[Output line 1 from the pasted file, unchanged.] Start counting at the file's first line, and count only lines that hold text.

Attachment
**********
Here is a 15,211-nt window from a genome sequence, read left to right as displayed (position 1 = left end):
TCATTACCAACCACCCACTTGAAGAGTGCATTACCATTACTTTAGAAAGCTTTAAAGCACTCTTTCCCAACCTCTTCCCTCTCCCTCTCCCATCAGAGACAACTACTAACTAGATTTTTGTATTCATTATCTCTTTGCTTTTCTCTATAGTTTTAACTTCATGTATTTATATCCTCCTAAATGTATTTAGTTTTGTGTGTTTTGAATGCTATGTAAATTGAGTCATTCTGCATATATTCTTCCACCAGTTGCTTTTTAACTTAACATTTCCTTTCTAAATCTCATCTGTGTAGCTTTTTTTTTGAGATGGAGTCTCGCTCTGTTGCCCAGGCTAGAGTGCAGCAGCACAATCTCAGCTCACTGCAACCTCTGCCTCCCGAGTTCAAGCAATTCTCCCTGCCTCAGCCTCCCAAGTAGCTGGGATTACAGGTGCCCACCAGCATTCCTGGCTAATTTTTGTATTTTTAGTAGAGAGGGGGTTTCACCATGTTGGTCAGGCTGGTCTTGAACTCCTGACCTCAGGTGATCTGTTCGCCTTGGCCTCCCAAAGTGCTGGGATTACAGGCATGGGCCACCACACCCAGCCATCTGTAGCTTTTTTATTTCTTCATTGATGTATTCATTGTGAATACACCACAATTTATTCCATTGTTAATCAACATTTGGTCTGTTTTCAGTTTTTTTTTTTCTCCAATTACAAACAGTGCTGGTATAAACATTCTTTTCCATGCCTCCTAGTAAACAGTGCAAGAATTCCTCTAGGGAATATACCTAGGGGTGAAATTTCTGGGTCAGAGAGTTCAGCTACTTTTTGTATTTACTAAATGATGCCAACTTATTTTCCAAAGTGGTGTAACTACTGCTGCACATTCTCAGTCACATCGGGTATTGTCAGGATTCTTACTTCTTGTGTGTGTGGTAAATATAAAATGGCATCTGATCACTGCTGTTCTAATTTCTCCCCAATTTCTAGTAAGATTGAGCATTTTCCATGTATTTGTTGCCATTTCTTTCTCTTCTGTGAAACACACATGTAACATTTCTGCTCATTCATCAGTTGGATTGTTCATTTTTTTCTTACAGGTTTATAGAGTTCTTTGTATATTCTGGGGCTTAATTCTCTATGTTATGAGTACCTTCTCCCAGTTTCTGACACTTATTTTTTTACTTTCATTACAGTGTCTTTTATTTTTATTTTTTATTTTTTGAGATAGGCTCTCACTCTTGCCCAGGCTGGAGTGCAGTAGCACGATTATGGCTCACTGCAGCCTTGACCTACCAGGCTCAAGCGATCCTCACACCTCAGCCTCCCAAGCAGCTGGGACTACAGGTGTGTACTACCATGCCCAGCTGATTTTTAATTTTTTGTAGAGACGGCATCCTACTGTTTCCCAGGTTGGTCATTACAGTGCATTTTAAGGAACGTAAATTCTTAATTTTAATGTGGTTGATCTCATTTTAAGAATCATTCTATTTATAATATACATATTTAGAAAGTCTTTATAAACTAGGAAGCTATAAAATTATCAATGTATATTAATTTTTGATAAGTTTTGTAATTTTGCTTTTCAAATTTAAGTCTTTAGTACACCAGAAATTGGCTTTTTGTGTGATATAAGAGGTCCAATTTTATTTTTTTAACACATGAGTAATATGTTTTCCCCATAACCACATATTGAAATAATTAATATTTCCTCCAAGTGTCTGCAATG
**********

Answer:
Here is a 15,211-nt window from a genome sequence, read left to right as displayed (position 1 = left end):